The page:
I have a love affair with Aldi. I used to hate it, I admit. The first time I’d ever walked in I was sort of creeped out by how it was laid out, the murder mystery lighting etc. It was just not my favorite place to be. Aldi? I judged you. I admit. When we added babies 4 and 5, it was time to cut back on the groceries. I know that sounds counterproductive but what I am really saying is I needed to buy more for less. And with that came my affair with Aldi.
The problem with it is, toys. They sell a ton of toys. Bright beautiful batman and Frozen and Playdoh branded toys. And my littlest kids are AMAZED by it.
Yesterday though, we did good. We got up early, drove a chicken tray to the high school and then to a far away mall for a not so great haircut. We got there too early. My usual offense and so we walked around awhile in the empty mall. This is hard for Dexter who doesn’t like it when we change the plans. I say with every outing, “we are doing this then this and then this. We will (or won’t) be getting XYZ and when we get home, we will be doing _____ (insert activity to end the day)”. It works for him most of the time but what is hard to teach him is the “oops” moments, like getting to the mall to early or when he heard he was getting a hair cut and not Dixon. However, with a little explaining, he did great. We got Dixon’s hair cut (bad bad haircut), we played in the play area provided by the mall and visited the toy store. We got a pretzel and I was able to buy Devlynn a swimsuit top without much complaining. We even managed to get into the car without event so I was worried about the big N and O when we finally got to the grocery store, my beloved Aldi and I had to reject the toy I knew he’d want. We arrived at Aldi, quarter in hand and walked to the carts. He popped in the quarter, smiling all the way. He picked cereal and fruit and maintained his happy but then, toys! Oh my Gawd, not the toys but he didn’t even notice. He instead said, “today was the best day ever!” And with that I was grateful for planning ahead, making sure he knew we’d not be getting a toy and for reminding him that our time together was the “treasure” and not the toy. We celebrated by sharing a bag of baked peas and counting how many popsicles we have left (we’re working on our numbers). We have good and bad days. More good then we used to. They used to all be bad. I don’t take these good ones for granted anymore.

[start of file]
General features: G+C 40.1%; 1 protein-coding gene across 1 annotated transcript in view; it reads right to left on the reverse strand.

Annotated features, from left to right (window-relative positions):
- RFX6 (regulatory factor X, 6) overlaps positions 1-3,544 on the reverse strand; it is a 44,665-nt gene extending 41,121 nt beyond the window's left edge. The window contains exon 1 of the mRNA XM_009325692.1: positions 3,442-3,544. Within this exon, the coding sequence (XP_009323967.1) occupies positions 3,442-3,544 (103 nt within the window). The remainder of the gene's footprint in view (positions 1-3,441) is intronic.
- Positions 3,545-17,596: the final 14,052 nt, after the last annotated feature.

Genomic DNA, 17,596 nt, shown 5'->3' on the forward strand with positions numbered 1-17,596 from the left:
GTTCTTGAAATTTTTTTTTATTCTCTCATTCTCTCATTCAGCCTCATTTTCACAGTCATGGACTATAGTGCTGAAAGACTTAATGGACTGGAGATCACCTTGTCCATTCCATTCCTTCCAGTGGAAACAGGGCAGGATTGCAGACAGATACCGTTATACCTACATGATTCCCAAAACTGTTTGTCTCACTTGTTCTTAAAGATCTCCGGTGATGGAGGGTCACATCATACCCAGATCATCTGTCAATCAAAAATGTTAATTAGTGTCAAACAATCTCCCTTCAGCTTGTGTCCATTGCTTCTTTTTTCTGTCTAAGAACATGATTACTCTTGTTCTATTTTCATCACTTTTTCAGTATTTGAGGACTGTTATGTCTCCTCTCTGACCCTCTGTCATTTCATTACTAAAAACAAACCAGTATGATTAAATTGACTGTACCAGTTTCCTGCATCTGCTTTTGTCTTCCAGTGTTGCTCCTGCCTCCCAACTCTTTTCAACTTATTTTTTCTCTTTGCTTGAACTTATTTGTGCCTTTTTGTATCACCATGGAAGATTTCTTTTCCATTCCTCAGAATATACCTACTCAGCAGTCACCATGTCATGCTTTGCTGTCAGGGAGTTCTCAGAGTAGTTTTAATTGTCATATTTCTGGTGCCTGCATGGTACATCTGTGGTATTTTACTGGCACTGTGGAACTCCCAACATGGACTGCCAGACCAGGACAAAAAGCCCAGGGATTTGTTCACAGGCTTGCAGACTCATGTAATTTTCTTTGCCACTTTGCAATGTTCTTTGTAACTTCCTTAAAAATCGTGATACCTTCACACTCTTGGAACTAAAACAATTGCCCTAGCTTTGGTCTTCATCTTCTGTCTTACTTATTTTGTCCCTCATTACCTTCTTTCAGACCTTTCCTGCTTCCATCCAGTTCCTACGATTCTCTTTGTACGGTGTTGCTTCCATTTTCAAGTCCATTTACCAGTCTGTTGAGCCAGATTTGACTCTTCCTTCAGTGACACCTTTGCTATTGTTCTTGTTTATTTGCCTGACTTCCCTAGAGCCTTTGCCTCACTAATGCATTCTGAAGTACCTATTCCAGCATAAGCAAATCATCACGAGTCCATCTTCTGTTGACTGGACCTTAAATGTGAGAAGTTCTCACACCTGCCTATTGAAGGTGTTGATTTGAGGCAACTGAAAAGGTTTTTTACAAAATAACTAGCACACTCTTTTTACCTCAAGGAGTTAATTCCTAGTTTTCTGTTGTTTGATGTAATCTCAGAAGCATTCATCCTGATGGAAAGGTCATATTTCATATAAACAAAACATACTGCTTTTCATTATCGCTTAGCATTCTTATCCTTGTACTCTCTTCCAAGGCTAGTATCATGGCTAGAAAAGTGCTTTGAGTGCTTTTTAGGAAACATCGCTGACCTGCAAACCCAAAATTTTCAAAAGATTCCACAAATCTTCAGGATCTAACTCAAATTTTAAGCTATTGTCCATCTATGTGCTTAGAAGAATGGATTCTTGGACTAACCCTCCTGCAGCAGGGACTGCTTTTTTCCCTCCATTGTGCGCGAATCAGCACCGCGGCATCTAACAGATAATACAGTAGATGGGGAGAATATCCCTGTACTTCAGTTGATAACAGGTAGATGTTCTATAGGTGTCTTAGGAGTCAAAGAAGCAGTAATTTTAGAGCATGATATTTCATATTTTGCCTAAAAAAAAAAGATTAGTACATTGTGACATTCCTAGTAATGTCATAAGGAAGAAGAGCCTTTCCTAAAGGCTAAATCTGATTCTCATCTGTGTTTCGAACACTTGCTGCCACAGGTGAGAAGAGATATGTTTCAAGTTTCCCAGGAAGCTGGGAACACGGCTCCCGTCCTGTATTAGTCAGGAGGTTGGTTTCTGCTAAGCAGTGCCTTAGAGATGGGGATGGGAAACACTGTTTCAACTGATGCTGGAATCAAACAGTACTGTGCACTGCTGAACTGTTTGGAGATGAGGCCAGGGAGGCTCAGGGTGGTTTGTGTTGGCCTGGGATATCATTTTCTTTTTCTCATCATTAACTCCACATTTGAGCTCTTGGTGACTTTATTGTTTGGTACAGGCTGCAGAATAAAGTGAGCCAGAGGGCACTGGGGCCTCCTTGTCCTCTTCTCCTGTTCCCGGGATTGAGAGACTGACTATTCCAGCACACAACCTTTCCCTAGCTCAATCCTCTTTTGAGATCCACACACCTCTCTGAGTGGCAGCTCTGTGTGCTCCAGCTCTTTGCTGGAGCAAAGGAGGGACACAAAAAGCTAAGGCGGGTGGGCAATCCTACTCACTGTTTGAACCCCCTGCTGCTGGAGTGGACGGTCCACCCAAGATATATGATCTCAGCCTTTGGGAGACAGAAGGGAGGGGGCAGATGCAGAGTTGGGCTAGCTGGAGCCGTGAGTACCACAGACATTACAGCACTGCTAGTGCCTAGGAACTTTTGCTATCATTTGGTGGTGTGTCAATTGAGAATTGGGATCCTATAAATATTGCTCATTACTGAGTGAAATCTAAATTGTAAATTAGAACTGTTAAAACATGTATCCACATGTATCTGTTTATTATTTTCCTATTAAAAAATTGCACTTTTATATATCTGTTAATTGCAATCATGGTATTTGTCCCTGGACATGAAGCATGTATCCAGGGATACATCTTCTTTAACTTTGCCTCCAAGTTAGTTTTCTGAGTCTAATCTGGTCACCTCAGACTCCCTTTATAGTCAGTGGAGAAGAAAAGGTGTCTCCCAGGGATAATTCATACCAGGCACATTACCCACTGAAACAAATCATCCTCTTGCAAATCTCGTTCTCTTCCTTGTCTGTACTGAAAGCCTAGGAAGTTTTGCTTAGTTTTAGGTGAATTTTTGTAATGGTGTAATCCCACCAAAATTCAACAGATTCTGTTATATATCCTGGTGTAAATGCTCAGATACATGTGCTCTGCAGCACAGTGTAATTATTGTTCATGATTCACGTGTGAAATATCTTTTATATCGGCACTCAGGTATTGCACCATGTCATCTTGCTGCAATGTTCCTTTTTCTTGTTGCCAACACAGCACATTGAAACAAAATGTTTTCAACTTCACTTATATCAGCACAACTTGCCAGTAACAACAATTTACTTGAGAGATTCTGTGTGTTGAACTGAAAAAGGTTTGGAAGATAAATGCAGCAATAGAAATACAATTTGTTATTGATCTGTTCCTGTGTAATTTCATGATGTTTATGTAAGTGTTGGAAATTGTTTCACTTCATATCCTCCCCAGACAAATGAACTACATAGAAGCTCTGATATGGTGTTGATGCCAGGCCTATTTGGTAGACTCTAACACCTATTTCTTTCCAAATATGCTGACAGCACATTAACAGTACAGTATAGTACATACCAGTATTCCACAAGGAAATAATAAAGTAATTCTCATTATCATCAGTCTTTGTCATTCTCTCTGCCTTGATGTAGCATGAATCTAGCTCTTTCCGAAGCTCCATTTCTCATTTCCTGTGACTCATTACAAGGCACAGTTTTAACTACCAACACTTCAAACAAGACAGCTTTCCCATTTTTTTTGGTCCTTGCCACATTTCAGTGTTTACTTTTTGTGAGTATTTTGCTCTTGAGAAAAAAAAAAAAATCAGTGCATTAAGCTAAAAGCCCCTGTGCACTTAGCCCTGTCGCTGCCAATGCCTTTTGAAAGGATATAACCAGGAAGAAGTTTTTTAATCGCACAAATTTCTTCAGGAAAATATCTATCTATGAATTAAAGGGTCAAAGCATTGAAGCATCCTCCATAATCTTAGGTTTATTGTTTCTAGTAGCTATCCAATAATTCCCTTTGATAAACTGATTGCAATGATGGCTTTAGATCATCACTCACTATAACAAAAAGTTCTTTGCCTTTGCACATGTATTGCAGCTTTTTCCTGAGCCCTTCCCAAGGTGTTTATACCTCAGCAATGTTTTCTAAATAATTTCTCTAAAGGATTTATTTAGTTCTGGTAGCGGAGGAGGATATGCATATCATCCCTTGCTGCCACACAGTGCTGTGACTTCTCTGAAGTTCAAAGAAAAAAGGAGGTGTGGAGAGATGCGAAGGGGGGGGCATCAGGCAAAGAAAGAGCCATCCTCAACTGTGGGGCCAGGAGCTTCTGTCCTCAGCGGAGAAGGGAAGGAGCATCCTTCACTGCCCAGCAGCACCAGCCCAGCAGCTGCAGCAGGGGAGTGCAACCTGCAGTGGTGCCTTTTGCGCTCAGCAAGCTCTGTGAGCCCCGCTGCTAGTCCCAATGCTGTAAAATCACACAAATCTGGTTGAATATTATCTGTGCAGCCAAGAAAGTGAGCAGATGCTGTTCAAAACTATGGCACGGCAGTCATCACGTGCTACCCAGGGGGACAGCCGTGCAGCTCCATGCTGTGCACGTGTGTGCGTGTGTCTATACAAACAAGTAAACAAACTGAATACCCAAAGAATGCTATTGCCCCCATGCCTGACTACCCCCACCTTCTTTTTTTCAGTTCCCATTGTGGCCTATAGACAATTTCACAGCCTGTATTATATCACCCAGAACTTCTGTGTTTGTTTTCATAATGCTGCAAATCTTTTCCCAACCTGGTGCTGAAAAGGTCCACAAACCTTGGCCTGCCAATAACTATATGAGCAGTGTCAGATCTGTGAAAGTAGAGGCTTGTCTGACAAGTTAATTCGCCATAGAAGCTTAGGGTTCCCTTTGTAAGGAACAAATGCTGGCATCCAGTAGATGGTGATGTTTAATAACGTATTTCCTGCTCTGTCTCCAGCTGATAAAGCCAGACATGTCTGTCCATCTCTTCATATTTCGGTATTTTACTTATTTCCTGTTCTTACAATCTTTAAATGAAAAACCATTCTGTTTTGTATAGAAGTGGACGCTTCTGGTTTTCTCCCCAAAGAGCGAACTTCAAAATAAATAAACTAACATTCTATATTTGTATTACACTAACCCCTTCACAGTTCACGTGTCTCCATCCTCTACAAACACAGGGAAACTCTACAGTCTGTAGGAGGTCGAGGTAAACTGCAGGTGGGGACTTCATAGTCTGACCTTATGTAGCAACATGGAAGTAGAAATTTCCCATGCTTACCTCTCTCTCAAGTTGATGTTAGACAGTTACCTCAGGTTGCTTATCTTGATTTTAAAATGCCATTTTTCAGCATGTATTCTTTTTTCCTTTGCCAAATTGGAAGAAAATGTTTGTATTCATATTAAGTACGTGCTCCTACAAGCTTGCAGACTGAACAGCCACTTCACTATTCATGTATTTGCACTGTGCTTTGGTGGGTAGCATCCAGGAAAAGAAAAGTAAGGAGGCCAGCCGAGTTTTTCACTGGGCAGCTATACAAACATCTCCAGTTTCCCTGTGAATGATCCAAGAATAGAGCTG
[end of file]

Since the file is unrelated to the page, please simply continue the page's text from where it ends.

I imagine it’s hard in his little head. Two years ago he couldn’t say anything he was feeling and I couldn’t help him and that made for craziness and anger. And I get it. I feel like two-year old him a lot. Trying to weigh what is worth saying to people. Trying to live by the rules of is it true, helpful, inspiring, necessary or kind. It makes it hard when people don’t live by the same rules. I imagine that’s sort of how he felt… hands tied without being able to scream at someone who hurt your feelings. When I take the time to think about what I want to say, it’s often not something that’s worth it. Do you hurt someone else’s feelings to let go of yours? I don’t know sometimes.
Words are tough. As are feelings. For big and little. But like my little Dexter, I’m learning, even if it took 20+ years, that sometimes, you just gotta smile, enjoy what you have and celebrate “best days ever”.